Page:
Smokin’ Thrillers

Welcome to my list of banging thrillers. Some of these are more literary, some are more experimental, but all are solid page turners. I’ll freshen this list up from time to time, like a good hostess gliding up and adding a bit more prosecco to your glass. Let me know what you end up reading, what you end up loving and what you think I should read next.

A note on content notes:  I’ve added a few in white text (highlight the space indicated by ‘CN’ to reveal them). These are just from memory and are not definitive, so if you think of any that I’ve omitted, feel free to drop me a line on the old twitterphone.

The End of Everything by Megan Abbott.
1980s, small-town America. First person, teen narration. Thirteen year old Evie goes missing, and best friend Lizzie is left behind to try to make sense of it all.

If you liked this, try: Dare Me, You Will Know Me or The Fever (all by Megan Abbott, all focus on teenage girls, all are BRILLIANT), or Girls on Fire by Robin Wasserman.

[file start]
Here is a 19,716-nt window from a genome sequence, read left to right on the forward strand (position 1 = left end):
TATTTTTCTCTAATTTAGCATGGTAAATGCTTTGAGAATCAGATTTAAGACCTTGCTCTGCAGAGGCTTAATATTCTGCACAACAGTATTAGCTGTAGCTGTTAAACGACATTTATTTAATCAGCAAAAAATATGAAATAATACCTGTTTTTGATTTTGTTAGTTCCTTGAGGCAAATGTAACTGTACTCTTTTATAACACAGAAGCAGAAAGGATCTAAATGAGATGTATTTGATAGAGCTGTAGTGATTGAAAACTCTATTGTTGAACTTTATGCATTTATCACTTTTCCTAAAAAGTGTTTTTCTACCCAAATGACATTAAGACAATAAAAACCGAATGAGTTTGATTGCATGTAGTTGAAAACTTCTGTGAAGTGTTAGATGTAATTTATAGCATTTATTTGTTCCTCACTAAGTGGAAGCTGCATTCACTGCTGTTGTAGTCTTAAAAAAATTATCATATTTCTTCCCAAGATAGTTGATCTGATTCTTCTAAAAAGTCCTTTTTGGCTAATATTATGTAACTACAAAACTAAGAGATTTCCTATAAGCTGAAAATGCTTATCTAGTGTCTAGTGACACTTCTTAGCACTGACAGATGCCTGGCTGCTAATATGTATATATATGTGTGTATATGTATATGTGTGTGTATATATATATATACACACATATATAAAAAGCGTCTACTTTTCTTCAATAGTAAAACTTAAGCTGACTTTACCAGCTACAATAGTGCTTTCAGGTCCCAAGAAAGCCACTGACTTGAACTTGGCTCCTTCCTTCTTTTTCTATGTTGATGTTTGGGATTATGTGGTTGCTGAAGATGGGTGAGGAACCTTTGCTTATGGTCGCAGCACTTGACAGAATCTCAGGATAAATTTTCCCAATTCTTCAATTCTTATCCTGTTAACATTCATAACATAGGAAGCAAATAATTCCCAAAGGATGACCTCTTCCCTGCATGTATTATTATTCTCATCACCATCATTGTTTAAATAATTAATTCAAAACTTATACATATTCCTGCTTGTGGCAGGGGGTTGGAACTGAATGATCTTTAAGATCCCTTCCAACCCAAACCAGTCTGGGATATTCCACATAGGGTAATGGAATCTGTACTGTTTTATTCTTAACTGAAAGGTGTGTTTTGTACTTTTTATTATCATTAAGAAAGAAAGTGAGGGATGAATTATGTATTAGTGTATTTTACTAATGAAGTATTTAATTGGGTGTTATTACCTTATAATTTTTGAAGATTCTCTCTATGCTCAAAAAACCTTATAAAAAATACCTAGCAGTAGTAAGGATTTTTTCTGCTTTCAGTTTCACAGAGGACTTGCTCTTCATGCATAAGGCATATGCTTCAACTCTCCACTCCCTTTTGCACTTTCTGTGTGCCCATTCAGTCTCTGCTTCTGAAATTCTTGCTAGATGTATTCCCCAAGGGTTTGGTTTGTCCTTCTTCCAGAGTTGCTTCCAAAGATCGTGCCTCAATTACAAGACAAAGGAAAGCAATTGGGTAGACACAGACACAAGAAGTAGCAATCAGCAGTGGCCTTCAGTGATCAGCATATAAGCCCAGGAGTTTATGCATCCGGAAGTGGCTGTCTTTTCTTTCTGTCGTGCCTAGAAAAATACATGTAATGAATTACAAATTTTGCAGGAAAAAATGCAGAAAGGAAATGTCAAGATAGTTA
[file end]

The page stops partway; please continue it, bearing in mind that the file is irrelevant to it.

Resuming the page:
The Girls by Emma Cline.
1960s California. First person, teen narration. Based on the Manson family murders. A lonely teenager is seduced by a bohemian free spirit. Beautiful, unique use of language.

If you liked this, try Foxlowe by Eleanor Wasserberg, The End of Everything by Megan Abbott or The Poison Tree by Erin Kelly.

Apple Tree Yard by Louise Doughty.
Contemporary London. Courtroom drama. That one off the telly. A woman has an affair that ends in MURDER. Absolutely cracking, often frustrating to read due to the treatment of the protagonist. CN: rape.

If you liked this, try Into the Darkest Corner by Elizabeth Haynes.

Lie With Me by Sabine Durrant.
MALE NARRATOR ALERT. Total creeper. British bastard on holiday in Greece. Great poolside read.

If you liked this, try You by Caroline Kepnes.

Sharp Objects by Gillian Flynn.
Small-town, contemporary America. I don’t care what your preconceptions are: this is her best book. It will chill you to the absolute core. A journalist returns to her hometown to investigate a creepy ass murder. Also, did you know her name is pronounced with a hard G? Yep, for real. CN: self harm.

If you liked this, try Dark Places by Gillian Flynn and – fuck it, why not? – you may as well take Gone Girl for a spin as well.

The Collector by John Fowles.
1960s London. You will never find this shelved in the Crime section of a bookshop but it’s a thriller, it’s banging and you will absolutely gag. Split narrative between stalkee and stalker.